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Evans v. Murphy

United States District Court, W.D. New York

February 11, 2014

Shawn Evans, Plaintiff,
Officer P. Murphy et al., Defendant.


HUGH B. SCOTT, District Judge.

Before the Court is the plaintiff's motion for a temporary restraining order (Docket No. 49) and the defendants' motion for summary judgment (Docket No. 56).


The plaintiff, Shawn Evans ("Evans"), commenced this action alleging that he was assaulted by various correctional officers while incarcerated at the Southport Correctional Facility ("Southport"). (Docket No. 1). Evans alleged that on January 13, 2012, Officers P. Murphy ("Murphy"), E. Rozell ("Rozell"), G. Reppert ("Reppert"), S. Davis ("Davis"), J. Terribilini ("Terribilini"), and R. Pulsifer ("Pulsifer") ran into his cell and assaulted him because he filed a grievance. (Docket No. 1 at page 5). He alleged that Rozell kicked him in the stomach, punched him in the face, and called him a "stupid faggot." (Docket No. 1 at page 5). Officer Reppert is alleged to have punched the plaintiff in the stomach and called him a "stupid niggar." (Docket No. 1 at page 5). Evans asserts that defendant Pulsifer was present but took no action to stop the assault. The plaintiff claims that he suffered a cut to his left thigh, back and shoulder injuries, a swollen face and several abrasions. (Docket No. 1 at page 5). Evans asserted that on December 31, 2011, Officers Davis, Rozell and J. Yung[1] ("Yung"), and other officers, came into his cell. According to the plaintiff, "Davis took [off] his jacket and stated: I am tired of you niggars giving me a hard time.' Officer Rozell stated: You can fight a one on one;' and I went: Jump in.'" (Docket No. 1 at page 6)(punctuation added). Evans does not allege that any physical altercation took place at that time, but states that Yung was present and watched the other officers harass him. He was then allegedly denied recreation for that day. (Docket No. 1 at page 6).

Before the original complaint was served upon the defendants, the plaintiff filed an Amended Complaint which contains the same claims relating to December 31, 2011 and January 13, 2012 as the original complaint. The Amended Complaint adds Yung (spelled "Young") as a defendant (although referred to in the body of the original complaint, Yung was not listed as a defendant in the caption). The Amended Complaint also adds a few details such as that the alleged assault on January 13, 2012 was in response to the fact that Evans had filed a grievance against Davis and Rozell; and that the officers wrote a fabricated misbehavior report against him as a result of this incident. (Docket No. 3 at page 3). After the defendants filed an answer (Docket No. 7) in this case and a scheduling order was issued (Docket No. 8), the plaintiff filed a purported Second Amended Complaint adding two new defendants and supplementing the allegations in support of his original claims. (Docket No. 9). Because the plaintiff could no longer amend the complaint as of right, the Court construed this filing as a motion to amend the complaint. (Docket No. 12). The defendants opposed the motion to amend the complaint (Docket No. 13). The Court determined that it would be futile to allow the amendment of the two additional defendants, and denied the motion to amend to that extent, but allowed the proposed Second Amended Complaint to constitute a supplement to the Amended Complaint regarding the averments against the original defendants. (Docket No. 46 at page 7).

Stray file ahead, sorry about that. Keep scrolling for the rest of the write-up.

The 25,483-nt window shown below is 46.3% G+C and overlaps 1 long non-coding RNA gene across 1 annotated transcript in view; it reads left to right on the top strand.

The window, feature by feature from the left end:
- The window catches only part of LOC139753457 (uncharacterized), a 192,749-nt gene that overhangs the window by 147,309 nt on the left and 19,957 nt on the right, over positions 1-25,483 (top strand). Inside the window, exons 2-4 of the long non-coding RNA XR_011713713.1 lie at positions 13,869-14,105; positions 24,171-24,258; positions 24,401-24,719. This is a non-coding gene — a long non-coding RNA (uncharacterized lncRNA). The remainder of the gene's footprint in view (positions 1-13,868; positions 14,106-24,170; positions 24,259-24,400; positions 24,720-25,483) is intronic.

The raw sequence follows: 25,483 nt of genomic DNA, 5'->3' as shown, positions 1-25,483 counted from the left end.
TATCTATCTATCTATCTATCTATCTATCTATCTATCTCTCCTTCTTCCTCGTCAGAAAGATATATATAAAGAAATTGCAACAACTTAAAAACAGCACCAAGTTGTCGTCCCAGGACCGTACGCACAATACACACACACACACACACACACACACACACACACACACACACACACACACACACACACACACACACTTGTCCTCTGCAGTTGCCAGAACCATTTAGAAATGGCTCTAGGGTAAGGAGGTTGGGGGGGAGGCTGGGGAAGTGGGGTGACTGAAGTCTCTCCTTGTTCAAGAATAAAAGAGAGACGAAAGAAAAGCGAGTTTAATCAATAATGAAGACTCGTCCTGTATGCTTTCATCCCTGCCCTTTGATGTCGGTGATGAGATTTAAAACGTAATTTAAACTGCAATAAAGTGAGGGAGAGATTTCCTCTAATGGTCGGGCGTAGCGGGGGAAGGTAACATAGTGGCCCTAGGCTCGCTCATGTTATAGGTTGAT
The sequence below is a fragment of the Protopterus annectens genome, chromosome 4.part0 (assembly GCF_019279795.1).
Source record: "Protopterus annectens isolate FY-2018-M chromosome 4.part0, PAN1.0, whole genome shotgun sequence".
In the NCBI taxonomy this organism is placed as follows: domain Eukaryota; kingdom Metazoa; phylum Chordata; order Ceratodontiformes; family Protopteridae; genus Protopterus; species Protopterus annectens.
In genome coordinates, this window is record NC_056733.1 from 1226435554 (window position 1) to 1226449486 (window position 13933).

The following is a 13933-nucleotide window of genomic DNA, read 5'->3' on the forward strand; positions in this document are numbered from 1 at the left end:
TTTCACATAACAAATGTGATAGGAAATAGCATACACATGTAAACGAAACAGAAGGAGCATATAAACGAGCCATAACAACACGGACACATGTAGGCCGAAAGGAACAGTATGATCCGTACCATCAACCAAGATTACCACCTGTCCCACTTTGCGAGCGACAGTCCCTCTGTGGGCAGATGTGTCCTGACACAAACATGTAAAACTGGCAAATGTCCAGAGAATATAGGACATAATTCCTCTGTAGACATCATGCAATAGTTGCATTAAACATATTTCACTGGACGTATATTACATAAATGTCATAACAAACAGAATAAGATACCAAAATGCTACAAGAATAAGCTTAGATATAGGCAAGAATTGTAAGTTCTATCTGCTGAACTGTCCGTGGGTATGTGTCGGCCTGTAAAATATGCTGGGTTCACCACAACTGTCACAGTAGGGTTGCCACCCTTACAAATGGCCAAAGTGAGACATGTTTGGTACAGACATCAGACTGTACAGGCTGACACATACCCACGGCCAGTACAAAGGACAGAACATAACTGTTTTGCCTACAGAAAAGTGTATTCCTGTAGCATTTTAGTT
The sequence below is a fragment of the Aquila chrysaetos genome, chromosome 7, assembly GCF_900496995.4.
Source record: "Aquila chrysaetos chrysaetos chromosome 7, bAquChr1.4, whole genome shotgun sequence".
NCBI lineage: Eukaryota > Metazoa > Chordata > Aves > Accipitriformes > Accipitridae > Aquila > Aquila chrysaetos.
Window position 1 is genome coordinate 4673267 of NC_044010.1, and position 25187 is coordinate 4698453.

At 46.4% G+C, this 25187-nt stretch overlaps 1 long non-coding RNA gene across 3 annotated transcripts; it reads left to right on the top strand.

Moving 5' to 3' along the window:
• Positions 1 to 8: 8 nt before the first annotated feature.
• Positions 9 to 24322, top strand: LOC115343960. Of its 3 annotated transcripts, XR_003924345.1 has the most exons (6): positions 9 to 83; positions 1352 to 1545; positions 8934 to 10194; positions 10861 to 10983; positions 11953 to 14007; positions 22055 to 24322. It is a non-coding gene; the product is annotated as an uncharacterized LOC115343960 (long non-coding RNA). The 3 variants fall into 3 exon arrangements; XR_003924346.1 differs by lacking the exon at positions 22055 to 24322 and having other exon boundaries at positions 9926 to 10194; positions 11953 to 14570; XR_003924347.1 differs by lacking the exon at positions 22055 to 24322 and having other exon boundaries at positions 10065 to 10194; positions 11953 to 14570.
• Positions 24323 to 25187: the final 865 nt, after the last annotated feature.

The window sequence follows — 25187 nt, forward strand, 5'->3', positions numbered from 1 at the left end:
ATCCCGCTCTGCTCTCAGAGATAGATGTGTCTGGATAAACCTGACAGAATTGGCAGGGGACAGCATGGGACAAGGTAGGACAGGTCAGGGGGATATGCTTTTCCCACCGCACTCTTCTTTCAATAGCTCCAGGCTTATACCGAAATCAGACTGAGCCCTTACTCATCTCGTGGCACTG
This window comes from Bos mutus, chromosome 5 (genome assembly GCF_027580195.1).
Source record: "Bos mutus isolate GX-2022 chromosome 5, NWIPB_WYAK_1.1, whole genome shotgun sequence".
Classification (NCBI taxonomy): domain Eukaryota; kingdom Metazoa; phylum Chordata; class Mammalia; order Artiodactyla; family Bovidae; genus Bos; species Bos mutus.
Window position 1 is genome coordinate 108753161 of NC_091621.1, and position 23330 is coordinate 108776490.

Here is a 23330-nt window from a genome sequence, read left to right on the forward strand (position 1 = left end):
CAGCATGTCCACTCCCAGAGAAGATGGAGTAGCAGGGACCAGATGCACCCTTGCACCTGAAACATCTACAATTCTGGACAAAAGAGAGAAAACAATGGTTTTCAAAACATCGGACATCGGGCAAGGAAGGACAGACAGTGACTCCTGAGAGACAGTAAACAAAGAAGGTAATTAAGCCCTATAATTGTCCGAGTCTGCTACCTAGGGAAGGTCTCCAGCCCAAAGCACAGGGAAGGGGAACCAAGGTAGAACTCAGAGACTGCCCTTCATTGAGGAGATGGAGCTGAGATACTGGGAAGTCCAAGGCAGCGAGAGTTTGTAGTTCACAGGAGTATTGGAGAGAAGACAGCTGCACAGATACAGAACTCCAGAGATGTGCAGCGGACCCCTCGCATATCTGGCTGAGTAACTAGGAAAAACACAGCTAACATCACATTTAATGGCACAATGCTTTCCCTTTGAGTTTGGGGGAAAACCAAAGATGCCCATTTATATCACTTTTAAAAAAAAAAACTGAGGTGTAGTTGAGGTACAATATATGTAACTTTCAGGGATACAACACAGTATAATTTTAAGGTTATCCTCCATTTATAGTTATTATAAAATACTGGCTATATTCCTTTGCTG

In summary, the plaintiff's two existing claims in this case are that he was harassed on December 31, 2011 by Davis, Rozell, Yung (and possibly others), and assaulted in his cell on January 13, 2012 by Murphy, Reppert, Davis, Terribilini, and Pulsifer.

Temporary Restraining Order

The plaintiff asserts that he has been threatened and harassed by "several of the defendants" because he filed the instant lawsuit against them. (Docket No. 49). The plaintiff seeks an order directing the defendants to stop the harassment and that the plaintiff be transferred to another correctional facility. (Docket No. 49 at page 1).